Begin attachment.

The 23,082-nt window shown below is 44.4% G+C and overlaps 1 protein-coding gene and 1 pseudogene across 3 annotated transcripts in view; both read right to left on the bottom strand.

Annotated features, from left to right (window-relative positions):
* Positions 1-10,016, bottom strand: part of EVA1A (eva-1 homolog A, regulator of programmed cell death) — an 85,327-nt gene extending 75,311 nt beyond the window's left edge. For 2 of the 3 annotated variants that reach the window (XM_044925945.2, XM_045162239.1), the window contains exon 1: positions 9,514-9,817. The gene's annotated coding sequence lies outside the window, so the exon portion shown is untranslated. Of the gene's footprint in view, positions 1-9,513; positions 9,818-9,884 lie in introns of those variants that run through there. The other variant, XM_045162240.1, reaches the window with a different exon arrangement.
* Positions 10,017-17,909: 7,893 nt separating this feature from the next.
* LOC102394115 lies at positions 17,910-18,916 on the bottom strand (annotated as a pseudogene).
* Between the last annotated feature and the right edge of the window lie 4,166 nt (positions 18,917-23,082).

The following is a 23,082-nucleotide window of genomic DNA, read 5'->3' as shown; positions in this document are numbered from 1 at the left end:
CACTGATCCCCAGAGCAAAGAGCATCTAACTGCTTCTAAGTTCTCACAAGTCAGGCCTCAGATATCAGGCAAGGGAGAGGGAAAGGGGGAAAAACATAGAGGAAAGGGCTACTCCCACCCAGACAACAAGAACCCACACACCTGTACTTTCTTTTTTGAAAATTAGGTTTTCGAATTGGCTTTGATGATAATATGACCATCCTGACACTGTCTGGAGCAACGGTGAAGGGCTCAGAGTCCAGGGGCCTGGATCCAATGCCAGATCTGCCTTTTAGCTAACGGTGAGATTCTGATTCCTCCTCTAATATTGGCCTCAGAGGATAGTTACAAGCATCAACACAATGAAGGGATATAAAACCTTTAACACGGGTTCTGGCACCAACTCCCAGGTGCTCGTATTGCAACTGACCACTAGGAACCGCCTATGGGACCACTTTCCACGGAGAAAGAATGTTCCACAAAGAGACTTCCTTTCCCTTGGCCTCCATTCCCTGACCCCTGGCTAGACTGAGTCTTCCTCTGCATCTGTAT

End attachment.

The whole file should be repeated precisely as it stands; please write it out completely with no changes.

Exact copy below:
The 23,082-nt window shown below is 44.4% G+C and overlaps 1 protein-coding gene and 1 pseudogene across 3 annotated transcripts in view; both read right to left on the bottom strand.

Annotated features, from left to right (window-relative positions):
* Positions 1-10,016, bottom strand: part of EVA1A (eva-1 homolog A, regulator of programmed cell death) — an 85,327-nt gene extending 75,311 nt beyond the window's left edge. For 2 of the 3 annotated variants that reach the window (XM_044925945.2, XM_045162239.1), the window contains exon 1: positions 9,514-9,817. The gene's annotated coding sequence lies outside the window, so the exon portion shown is untranslated. Of the gene's footprint in view, positions 1-9,513; positions 9,818-9,884 lie in introns of those variants that run through there. The other variant, XM_045162240.1, reaches the window with a different exon arrangement.
* Positions 10,017-17,909: 7,893 nt separating this feature from the next.
* LOC102394115 lies at positions 17,910-18,916 on the bottom strand (annotated as a pseudogene).
* Between the last annotated feature and the right edge of the window lie 4,166 nt (positions 18,917-23,082).

The following is a 23,082-nucleotide window of genomic DNA, read 5'->3' as shown; positions in this document are numbered from 1 at the left end:
CACTGATCCCCAGAGCAAAGAGCATCTAACTGCTTCTAAGTTCTCACAAGTCAGGCCTCAGATATCAGGCAAGGGAGAGGGAAAGGGGGAAAAACATAGAGGAAAGGGCTACTCCCACCCAGACAACAAGAACCCACACACCTGTACTTTCTTTTTTGAAAATTAGGTTTTCGAATTGGCTTTGATGATAATATGACCATCCTGACACTGTCTGGAGCAACGGTGAAGGGCTCAGAGTCCAGGGGCCTGGATCCAATGCCAGATCTGCCTTTTAGCTAACGGTGAGATTCTGATTCCTCCTCTAATATTGGCCTCAGAGGATAGTTACAAGCATCAACACAATGAAGGGATATAAAACCTTTAACACGGGTTCTGGCACCAACTCCCAGGTGCTCGTATTGCAACTGACCACTAGGAACCGCCTATGGGACCACTTTCCACGGAGAAAGAATGTTCCACAAAGAGACTTCCTTTCCCTTGGCCTCCATTCCCTGACCCCTGGCTAGACTGAGTCTTCCTCTGCATCTGTAT